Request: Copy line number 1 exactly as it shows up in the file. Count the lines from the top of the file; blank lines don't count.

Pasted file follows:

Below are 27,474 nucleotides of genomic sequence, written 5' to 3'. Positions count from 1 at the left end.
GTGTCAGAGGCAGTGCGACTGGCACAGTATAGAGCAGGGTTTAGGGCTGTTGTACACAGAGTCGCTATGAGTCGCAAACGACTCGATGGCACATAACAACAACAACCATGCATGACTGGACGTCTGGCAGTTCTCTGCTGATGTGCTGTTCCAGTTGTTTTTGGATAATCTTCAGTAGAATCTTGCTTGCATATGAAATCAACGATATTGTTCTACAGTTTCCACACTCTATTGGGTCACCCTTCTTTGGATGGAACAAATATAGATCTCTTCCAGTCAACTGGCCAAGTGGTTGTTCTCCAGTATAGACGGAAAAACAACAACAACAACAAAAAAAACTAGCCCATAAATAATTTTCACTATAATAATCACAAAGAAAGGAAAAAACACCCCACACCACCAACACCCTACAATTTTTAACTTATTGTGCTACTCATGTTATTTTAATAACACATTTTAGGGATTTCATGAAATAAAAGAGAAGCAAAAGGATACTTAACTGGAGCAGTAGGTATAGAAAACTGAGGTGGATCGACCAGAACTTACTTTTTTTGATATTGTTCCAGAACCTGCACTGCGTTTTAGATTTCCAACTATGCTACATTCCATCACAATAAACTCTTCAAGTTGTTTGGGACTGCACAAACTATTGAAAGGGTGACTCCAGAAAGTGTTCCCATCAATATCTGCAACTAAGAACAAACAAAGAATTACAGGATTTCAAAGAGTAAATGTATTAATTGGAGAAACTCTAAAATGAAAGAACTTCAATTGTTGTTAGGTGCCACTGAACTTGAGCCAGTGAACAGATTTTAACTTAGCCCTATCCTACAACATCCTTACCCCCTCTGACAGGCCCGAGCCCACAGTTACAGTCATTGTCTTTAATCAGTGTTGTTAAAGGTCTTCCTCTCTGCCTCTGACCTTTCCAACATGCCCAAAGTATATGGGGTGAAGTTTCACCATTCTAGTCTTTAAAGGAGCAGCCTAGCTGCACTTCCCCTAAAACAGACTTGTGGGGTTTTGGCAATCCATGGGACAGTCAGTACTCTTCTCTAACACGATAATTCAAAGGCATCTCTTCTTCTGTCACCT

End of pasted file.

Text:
Below are 27,474 nucleotides of genomic sequence, written 5' to 3'. Positions count from 1 at the left end.